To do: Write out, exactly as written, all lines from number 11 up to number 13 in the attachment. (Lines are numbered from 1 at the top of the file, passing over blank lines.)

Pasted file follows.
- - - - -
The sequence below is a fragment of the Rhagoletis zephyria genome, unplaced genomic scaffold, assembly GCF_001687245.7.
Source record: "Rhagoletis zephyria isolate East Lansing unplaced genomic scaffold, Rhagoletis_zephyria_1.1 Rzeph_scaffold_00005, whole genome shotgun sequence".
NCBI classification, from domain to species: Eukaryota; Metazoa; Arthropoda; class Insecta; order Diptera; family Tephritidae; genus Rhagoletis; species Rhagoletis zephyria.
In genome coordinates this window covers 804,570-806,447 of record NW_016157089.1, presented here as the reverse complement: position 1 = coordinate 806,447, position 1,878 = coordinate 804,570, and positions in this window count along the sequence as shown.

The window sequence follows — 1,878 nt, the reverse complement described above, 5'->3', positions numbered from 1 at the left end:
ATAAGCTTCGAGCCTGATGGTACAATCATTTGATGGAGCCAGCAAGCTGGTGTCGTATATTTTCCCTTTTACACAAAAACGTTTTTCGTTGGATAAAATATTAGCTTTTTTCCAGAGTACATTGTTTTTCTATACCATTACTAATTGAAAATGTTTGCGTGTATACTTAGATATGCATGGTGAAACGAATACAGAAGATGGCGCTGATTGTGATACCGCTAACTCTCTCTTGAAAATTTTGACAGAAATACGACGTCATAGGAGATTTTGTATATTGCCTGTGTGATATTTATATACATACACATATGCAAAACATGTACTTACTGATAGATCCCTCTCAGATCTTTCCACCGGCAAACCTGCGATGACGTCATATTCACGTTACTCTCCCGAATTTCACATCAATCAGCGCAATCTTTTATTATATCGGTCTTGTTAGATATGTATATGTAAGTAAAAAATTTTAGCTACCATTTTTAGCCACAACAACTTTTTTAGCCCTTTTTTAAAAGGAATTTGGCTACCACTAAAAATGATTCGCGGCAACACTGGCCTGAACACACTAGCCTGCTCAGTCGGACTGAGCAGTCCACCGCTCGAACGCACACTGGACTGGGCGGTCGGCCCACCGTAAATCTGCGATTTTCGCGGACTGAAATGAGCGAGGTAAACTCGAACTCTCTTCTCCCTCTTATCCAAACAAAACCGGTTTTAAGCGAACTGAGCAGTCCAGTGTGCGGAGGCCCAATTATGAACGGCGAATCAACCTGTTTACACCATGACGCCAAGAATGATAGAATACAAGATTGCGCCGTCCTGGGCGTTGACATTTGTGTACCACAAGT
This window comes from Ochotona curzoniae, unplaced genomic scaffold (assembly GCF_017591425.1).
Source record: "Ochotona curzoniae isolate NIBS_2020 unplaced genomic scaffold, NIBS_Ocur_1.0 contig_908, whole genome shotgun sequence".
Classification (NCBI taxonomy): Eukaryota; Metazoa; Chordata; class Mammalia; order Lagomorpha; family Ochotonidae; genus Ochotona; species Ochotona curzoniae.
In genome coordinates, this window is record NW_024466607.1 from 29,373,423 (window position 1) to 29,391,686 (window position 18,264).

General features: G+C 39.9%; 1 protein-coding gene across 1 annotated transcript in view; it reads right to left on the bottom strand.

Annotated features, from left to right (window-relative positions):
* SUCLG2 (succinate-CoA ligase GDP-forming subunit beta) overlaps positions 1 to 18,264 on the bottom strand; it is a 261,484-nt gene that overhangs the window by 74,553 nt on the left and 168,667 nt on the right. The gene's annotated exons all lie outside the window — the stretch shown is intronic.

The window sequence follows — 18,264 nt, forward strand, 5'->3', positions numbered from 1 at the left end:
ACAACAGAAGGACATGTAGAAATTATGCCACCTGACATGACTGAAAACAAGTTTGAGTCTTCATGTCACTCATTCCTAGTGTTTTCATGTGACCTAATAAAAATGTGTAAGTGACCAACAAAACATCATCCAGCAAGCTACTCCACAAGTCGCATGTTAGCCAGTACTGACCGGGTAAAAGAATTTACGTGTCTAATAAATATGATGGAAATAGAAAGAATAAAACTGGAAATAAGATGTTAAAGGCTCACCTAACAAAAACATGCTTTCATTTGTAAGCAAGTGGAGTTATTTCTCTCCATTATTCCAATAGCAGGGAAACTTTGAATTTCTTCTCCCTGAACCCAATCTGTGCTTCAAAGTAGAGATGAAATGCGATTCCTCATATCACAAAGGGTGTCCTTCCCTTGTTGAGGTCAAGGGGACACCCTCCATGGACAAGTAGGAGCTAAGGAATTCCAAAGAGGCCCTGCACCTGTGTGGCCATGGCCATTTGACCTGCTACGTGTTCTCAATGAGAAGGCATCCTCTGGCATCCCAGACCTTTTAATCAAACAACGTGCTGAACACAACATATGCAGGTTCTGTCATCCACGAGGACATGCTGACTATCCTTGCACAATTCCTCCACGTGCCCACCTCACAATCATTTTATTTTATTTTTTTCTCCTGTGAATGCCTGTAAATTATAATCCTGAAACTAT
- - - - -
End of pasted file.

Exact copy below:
General features: G+C 39.9%; 1 protein-coding gene across 1 annotated transcript in view; it reads right to left on the bottom strand.

Annotated features, from left to right (window-relative positions):
* SUCLG2 (succinate-CoA ligase GDP-forming subunit beta) overlaps positions 1 to 18,264 on the bottom strand; it is a 261,484-nt gene that overhangs the window by 74,553 nt on the left and 168,667 nt on the right. The gene's annotated exons all lie outside the window — the stretch shown is intronic.